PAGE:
NOTE: the thread--
Rather than prolong the back-and-forth over “pop triumphalism,” I’d simply note the difference of opinion between John Halle and myself probably has more to do with generational, temperamental, and professional issues than actual politics. I’d direct interested readers to the whole text of the 1998 article to which Halle refers, “Elvis Everywhere: Musicology and Popular Music Studies at the Twilight of the Canon.” Although the piece does mention what we commonly think of as “pop” (Elton John), its main focus is not to endorse mainstream commercial music as somehow the real music “of the people.” In fact, the one manifesto-like moment of the article is a pitch for paying musicological attention to obscure, difficult, un-popular music like “the grittier end of the new age; the spookiest and most ethereal corners of ambient; the most uncompromising slabs of hardcore and techno.” It’s not about easy listening: the music I was highlighting demands sustained attention, provides few if any familiar sonic landmarks, and in some cases presents a powerful immanent critique of rock as the soundtrack to neoliberal populism. There is a difference between popular music triumphalism and popular music studies triumphalism; to pay attention to a form of cultural production is not necessarily to endorse it or the social formations that bring it into being. As an academically trained musicologist who is also president of the U.S. Branch of the International Association for the Study of Popular Music, I am hardly going to walk back my conviction that the opening up of a post-canonic musicology to the study of popular music, broadly construed, is a good thing.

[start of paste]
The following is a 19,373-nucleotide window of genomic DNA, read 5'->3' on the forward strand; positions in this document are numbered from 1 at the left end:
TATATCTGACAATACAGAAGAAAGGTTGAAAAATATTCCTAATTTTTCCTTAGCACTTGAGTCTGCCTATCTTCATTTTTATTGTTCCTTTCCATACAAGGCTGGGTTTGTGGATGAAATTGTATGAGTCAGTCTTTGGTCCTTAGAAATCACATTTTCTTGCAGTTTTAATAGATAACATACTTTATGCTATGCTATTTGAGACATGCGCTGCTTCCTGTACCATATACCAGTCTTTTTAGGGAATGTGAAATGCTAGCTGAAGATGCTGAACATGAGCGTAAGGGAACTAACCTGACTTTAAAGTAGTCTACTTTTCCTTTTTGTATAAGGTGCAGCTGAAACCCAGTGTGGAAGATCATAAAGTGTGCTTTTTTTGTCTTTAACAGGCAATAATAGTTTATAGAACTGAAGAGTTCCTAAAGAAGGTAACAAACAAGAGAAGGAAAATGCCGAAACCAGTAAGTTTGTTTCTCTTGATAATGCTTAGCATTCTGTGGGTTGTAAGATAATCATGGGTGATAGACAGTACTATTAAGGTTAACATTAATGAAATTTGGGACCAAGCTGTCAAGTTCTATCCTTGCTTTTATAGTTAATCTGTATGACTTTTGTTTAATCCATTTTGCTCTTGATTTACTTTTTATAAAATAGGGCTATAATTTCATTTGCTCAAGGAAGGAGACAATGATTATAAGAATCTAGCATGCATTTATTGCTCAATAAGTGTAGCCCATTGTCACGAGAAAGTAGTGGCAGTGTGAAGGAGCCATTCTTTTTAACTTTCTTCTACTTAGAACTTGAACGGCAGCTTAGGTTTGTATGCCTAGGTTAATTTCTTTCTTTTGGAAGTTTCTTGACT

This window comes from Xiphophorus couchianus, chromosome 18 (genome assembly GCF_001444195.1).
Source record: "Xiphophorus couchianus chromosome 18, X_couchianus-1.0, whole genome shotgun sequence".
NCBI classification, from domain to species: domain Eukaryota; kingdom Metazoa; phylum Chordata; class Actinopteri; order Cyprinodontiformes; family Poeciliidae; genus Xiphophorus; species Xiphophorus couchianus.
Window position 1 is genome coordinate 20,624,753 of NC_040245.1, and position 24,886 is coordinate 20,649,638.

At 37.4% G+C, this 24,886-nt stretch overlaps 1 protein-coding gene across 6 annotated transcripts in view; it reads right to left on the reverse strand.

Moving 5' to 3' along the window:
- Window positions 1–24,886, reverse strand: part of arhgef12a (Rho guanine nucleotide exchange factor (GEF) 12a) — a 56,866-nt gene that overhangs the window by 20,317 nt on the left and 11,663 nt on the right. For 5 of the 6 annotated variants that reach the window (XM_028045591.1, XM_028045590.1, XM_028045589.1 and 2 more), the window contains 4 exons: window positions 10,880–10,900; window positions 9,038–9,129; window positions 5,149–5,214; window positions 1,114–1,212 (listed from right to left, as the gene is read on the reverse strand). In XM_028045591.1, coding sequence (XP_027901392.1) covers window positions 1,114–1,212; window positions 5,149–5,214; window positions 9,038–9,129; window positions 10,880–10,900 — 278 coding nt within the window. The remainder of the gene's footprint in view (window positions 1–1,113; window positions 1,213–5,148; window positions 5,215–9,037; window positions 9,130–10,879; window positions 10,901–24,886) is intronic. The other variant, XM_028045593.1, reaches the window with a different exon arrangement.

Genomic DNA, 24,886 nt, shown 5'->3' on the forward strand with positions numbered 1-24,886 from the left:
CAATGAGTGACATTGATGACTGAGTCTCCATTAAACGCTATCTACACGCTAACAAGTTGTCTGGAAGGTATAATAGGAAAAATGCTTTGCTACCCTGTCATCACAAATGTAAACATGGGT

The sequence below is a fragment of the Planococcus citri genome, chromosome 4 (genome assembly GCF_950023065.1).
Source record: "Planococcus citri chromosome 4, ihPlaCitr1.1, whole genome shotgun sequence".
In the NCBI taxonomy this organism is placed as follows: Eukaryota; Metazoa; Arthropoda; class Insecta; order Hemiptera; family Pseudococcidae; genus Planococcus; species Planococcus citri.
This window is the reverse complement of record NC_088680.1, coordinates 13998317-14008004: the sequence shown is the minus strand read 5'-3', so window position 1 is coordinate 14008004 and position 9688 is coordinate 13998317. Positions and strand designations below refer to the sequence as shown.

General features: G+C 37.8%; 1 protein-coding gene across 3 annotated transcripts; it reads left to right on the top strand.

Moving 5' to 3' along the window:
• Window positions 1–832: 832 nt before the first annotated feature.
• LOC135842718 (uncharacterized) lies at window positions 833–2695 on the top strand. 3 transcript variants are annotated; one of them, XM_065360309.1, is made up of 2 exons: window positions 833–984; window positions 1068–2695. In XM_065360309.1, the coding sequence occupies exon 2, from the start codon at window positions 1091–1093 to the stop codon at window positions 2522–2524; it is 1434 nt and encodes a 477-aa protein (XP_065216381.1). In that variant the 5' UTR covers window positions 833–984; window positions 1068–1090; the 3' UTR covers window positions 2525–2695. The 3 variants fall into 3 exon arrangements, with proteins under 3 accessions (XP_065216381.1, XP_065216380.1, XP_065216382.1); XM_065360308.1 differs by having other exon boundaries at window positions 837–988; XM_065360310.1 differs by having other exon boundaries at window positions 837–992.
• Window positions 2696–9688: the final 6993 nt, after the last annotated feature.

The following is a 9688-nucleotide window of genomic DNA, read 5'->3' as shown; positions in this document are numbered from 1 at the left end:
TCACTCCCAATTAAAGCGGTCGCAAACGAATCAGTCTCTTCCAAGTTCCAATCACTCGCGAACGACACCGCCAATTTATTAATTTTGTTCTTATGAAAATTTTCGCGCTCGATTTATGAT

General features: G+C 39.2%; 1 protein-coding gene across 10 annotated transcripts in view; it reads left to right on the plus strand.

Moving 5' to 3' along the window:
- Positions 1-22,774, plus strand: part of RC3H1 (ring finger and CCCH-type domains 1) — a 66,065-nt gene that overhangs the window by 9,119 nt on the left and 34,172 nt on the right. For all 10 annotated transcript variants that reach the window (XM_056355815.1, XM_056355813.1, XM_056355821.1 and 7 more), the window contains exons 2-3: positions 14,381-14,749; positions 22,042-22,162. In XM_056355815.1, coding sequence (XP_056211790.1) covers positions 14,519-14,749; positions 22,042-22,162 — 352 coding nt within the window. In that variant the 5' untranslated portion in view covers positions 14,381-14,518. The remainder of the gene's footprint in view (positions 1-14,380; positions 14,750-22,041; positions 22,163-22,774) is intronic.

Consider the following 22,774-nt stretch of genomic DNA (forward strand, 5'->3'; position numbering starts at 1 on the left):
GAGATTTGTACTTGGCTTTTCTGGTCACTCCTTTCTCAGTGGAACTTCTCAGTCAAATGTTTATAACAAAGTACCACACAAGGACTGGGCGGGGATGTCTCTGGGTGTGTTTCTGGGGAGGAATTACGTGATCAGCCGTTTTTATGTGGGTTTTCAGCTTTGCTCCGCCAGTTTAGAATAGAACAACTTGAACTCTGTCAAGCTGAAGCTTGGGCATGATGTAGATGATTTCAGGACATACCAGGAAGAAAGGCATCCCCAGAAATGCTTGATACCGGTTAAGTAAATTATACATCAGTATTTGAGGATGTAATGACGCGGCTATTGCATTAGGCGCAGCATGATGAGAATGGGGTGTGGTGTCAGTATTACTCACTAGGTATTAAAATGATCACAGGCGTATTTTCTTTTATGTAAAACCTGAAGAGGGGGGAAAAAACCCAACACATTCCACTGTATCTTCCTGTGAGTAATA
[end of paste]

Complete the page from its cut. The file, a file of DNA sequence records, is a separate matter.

slab of hardcore
extreme new age (7-hour track!)